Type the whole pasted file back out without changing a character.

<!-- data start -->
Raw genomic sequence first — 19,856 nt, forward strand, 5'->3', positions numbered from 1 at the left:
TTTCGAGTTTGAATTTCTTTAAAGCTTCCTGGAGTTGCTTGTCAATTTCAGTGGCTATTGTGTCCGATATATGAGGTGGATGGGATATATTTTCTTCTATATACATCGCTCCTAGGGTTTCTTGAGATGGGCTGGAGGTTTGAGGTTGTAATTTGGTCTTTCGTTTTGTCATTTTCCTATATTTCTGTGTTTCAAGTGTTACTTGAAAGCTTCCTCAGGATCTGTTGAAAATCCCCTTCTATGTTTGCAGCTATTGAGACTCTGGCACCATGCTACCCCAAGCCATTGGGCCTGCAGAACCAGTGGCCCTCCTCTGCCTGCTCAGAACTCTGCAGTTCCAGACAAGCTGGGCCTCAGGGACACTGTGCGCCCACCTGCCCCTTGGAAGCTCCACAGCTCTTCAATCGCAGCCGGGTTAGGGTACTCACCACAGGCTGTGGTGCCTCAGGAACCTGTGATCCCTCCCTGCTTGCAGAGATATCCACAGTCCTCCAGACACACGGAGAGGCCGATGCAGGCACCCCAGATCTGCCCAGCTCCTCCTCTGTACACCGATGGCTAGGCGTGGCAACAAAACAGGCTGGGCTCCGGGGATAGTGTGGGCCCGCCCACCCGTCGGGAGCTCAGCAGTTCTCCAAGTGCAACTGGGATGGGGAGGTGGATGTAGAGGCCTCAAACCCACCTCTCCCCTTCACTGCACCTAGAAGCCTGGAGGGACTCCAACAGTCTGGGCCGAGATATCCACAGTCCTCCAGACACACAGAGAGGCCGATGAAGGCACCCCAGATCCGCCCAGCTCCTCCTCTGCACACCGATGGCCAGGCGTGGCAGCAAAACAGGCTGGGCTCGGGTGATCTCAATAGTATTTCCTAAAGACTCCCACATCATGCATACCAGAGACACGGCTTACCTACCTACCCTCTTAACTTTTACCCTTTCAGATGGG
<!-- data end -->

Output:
Raw genomic sequence first — 19,856 nt, forward strand, 5'->3', positions numbered from 1 at the left:
TTTCGAGTTTGAATTTCTTTAAAGCTTCCTGGAGTTGCTTGTCAATTTCAGTGGCTATTGTGTCCGATATATGAGGTGGATGGGATATATTTTCTTCTATATACATCGCTCCTAGGGTTTCTTGAGATGGGCTGGAGGTTTGAGGTTGTAATTTGGTCTTTCGTTTTGTCATTTTCCTATATTTCTGTGTTTCAAGTGTTACTTGAAAGCTTCCTCAGGATCTGTTGAAAATCCCCTTCTATGTTTGCAGCTATTGAGACTCTGGCACCATGCTACCCCAAGCCATTGGGCCTGCAGAACCAGTGGCCCTCCTCTGCCTGCTCAGAACTCTGCAGTTCCAGACAAGCTGGGCCTCAGGGACACTGTGCGCCCACCTGCCCCTTGGAAGCTCCACAGCTCTTCAATCGCAGCCGGGTTAGGGTACTCACCACAGGCTGTGGTGCCTCAGGAACCTGTGATCCCTCCCTGCTTGCAGAGATATCCACAGTCCTCCAGACACACGGAGAGGCCGATGCAGGCACCCCAGATCTGCCCAGCTCCTCCTCTGTACACCGATGGCTAGGCGTGGCAACAAAACAGGCTGGGCTCCGGGGATAGTGTGGGCCCGCCCACCCGTCGGGAGCTCAGCAGTTCTCCAAGTGCAACTGGGATGGGGAGGTGGATGTAGAGGCCTCAAACCCACCTCTCCCCTTCACTGCACCTAGAAGCCTGGAGGGACTCCAACAGTCTGGGCCGAGATATCCACAGTCCTCCAGACACACAGAGAGGCCGATGAAGGCACCCCAGATCCGCCCAGCTCCTCCTCTGCACACCGATGGCCAGGCGTGGCAGCAAAACAGGCTGGGCTCGGGTGATCTCAATAGTATTTCCTAAAGACTCCCACATCATGCATACCAGAGACACGGCTTACCTACCTACCCTCTTAACTTTTACCCTTTCAGATGGG